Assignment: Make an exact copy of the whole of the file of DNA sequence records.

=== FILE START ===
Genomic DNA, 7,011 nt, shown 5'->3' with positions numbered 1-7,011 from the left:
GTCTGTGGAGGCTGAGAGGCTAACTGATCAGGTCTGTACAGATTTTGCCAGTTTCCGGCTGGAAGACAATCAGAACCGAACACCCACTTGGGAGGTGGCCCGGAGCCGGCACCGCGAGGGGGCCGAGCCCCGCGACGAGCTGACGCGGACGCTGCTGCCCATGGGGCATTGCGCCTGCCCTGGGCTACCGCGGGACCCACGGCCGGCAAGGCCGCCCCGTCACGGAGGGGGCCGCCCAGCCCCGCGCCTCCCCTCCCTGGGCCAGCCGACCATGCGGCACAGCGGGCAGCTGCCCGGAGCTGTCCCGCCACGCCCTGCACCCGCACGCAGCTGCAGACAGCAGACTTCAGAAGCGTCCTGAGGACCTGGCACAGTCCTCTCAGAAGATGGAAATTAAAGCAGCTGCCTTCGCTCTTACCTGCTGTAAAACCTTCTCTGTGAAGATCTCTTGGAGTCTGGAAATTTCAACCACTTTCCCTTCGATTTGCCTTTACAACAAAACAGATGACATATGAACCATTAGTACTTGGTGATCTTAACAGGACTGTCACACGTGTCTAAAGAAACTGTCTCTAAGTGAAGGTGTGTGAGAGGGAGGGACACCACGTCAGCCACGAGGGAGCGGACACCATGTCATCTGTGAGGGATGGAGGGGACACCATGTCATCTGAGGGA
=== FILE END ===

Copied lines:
Genomic DNA, 7,011 nt, shown 5'->3' with positions numbered 1-7,011 from the left:
GTCTGTGGAGGCTGAGAGGCTAACTGATCAGGTCTGTACAGATTTTGCCAGTTTCCGGCTGGAAGACAATCAGAACCGAACACCCACTTGGGAGGTGGCCCGGAGCCGGCACCGCGAGGGGGCCGAGCCCCGCGACGAGCTGACGCGGACGCTGCTGCCCATGGGGCATTGCGCCTGCCCTGGGCTACCGCGGGACCCACGGCCGGCAAGGCCGCCCCGTCACGGAGGGGGCCGCCCAGCCCCGCGCCTCCCCTCCCTGGGCCAGCCGACCATGCGGCACAGCGGGCAGCTGCCCGGAGCTGTCCCGCCACGCCCTGCACCCGCACGCAGCTGCAGACAGCAGACTTCAGAAGCGTCCTGAGGACCTGGCACAGTCCTCTCAGAAGATGGAAATTAAAGCAGCTGCCTTCGCTCTTACCTGCTGTAAAACCTTCTCTGTGAAGATCTCTTGGAGTCTGGAAATTTCAACCACTTTCCCTTCGATTTGCCTTTACAACAAAACAGATGACATATGAACCATTAGTACTTGGTGATCTTAACAGGACTGTCACACGTGTCTAAAGAAACTGTCTCTAAGTGAAGGTGTGTGAGAGGGAGGGACACCACGTCAGCCACGAGGGAGCGGACACCATGTCATCTGTGAGGGATGGAGGGGACACCATGTCATCTGAGGGA